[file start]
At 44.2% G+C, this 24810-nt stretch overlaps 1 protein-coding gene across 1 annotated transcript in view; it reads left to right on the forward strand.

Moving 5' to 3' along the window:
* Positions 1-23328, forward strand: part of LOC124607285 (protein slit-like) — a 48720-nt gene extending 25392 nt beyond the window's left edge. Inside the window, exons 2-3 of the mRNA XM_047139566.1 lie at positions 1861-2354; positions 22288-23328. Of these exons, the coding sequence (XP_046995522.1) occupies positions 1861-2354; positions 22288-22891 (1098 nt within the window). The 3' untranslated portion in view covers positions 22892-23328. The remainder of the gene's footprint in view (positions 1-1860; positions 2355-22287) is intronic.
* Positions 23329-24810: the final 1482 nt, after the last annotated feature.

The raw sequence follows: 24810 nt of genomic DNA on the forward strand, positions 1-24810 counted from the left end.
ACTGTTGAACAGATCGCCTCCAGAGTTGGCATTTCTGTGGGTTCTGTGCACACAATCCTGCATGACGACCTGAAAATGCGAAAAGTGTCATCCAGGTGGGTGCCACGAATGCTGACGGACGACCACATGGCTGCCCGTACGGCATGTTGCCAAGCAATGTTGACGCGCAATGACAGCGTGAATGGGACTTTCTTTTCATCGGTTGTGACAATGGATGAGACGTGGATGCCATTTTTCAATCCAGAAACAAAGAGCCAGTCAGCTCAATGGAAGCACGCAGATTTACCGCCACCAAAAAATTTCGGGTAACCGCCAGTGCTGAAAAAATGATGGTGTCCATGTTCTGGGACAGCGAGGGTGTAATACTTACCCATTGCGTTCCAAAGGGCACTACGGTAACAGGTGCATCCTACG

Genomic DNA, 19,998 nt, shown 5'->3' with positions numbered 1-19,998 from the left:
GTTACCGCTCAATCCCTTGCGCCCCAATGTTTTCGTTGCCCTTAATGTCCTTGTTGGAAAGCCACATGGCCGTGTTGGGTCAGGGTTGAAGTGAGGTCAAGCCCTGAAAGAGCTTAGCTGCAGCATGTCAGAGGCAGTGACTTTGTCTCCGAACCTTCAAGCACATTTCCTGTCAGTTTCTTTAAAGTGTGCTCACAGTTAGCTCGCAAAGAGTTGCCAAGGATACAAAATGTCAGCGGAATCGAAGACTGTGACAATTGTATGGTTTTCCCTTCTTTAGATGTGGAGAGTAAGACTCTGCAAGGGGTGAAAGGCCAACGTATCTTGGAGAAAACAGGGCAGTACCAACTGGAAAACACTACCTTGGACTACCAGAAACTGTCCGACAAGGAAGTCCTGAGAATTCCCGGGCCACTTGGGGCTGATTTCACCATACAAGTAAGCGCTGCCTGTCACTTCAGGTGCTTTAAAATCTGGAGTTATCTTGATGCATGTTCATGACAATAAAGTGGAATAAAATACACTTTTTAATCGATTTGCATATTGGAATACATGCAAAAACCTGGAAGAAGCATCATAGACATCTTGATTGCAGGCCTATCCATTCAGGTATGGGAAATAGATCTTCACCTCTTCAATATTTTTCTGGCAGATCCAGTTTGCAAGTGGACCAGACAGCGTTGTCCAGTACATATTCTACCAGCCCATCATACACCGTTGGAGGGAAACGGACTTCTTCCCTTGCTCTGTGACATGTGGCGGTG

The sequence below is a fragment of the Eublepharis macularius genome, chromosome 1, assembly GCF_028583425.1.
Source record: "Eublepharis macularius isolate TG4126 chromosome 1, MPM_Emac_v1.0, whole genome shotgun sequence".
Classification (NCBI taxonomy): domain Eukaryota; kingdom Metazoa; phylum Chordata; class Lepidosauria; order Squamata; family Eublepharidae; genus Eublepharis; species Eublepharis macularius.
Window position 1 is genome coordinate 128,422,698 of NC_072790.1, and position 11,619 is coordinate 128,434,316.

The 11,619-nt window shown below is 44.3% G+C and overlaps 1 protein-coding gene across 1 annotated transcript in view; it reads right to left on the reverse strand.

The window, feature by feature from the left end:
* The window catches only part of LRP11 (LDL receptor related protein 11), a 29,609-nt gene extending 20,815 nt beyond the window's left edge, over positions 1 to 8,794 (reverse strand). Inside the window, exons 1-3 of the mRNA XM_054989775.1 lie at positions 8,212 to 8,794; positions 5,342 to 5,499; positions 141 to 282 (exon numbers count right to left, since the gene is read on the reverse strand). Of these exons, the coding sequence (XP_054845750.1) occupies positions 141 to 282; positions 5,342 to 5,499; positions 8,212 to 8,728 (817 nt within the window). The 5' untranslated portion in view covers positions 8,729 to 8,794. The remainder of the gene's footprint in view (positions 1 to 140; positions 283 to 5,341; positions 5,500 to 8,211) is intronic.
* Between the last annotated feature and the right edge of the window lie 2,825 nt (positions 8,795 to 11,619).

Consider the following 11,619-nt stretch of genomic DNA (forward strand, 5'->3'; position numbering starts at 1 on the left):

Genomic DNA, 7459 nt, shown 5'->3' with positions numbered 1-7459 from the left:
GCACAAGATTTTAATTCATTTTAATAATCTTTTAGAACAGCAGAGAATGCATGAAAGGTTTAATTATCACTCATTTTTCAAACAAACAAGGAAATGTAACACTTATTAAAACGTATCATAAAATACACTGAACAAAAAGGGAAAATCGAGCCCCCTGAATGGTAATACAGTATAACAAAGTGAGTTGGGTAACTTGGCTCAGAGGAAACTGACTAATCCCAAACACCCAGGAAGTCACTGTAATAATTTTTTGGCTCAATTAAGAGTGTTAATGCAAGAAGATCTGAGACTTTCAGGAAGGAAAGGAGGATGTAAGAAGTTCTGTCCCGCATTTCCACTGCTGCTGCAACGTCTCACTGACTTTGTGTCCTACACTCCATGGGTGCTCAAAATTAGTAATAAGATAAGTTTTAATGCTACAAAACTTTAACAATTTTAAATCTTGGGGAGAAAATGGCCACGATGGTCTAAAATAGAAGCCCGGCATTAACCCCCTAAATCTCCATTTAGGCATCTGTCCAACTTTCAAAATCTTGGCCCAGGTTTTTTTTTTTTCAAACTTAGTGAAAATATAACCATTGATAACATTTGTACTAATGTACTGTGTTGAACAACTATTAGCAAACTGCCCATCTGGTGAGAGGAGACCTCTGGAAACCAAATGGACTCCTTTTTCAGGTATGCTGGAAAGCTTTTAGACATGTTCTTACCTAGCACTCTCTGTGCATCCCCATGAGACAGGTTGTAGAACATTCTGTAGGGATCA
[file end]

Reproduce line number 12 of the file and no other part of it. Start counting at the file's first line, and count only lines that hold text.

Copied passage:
Window position 1 is genome coordinate 128,422,698 of NC_072790.1, and position 11,619 is coordinate 128,434,316.